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Glossary Of Online Baccarat Games

 

Dealer. An employee of the casino who staffs and services the games of Online Baccarat Games.
Face Cards. The jack, queen, and king, which together with the 10, have a zero valuation.
Fade. In chemin de fer, to cover all or part of the bank bet.
La Grande. French for 9 dealt as a natural.
La Petite. French for 8 dealt as a natural.
Natural. The original hand consisting of the first two cards dealt, which total 8 or 9.
Player Hand. The hand opposing the bank hand, which receives cards and acts upon them first.
Rule Card. The card that shows the printed rules of play for Online Baccarat Games and chernin de fer.
Sabot. French term for the shoe.
Shills. House employees, usually attractive young women, who sit around an empty Online Baccarat Games table to attract players to the games.
Shimmy. The American slang expression for chemin de fer.
Shoe. The device which holds all the cards used in Online Baccarat Gamess, from which cards may easily be slid out one at a time.
Starter. See Shills

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Collusion

 
But the easiest and most common way for players to cheat, by far, is collusion. It's also the most difficult to detect. Collusion is a situation in which any two or more players work together to develop an unfair advantage in a game. One type of collusion occurs when a player manipulates the deal to favor a partner. The rule that makes your hand dead if another player folds his cards into yours, even if it is accidental, is a protection against collusion, to prevent him from passing cards to you. But that same rule can be turned around by cheaters: one could become "frustrated" and "accidentally" throw his cards into the victim's hand, thus killing it, and allowing the cheater's partner to take a pot uncontested. (The moral of this story is to always protect your cards by keeping them close to you on the table and protecting them with a chip.)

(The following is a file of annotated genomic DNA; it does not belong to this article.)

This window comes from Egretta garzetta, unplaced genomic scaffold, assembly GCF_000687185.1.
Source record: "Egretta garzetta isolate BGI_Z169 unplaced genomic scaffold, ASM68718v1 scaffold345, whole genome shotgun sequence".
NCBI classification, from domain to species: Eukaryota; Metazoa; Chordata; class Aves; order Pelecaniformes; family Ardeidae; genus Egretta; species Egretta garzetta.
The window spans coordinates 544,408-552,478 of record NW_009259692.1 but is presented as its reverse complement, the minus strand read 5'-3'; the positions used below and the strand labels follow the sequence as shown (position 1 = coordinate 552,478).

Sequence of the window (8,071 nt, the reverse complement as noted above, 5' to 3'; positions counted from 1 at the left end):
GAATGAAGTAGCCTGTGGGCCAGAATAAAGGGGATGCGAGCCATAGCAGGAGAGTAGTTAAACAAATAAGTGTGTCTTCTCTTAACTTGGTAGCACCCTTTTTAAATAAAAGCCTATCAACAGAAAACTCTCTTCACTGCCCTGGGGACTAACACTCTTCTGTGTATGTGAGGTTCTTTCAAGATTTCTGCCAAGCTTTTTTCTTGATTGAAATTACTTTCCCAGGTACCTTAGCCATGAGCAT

The classic collusion play is for players to covertly share information with each other that is not available in fair play, by somehow communicating what types of hands they hold or what actions they want their partner to take. Signals could be encoded in anything from the way that chips are stacked to footsie under the table. Players who communicate in this way would have increased power to shape the hand to their advantage by keeping other players in or getting them out. At its lowest level, collusion can be as simple as two players playing easy against each other. No covert communication or elaborate planning is required for players to develop an unfair advantage this way. This is not a significant issue in a regular live game, but it can really taint tournament play (see chapter 14).
 
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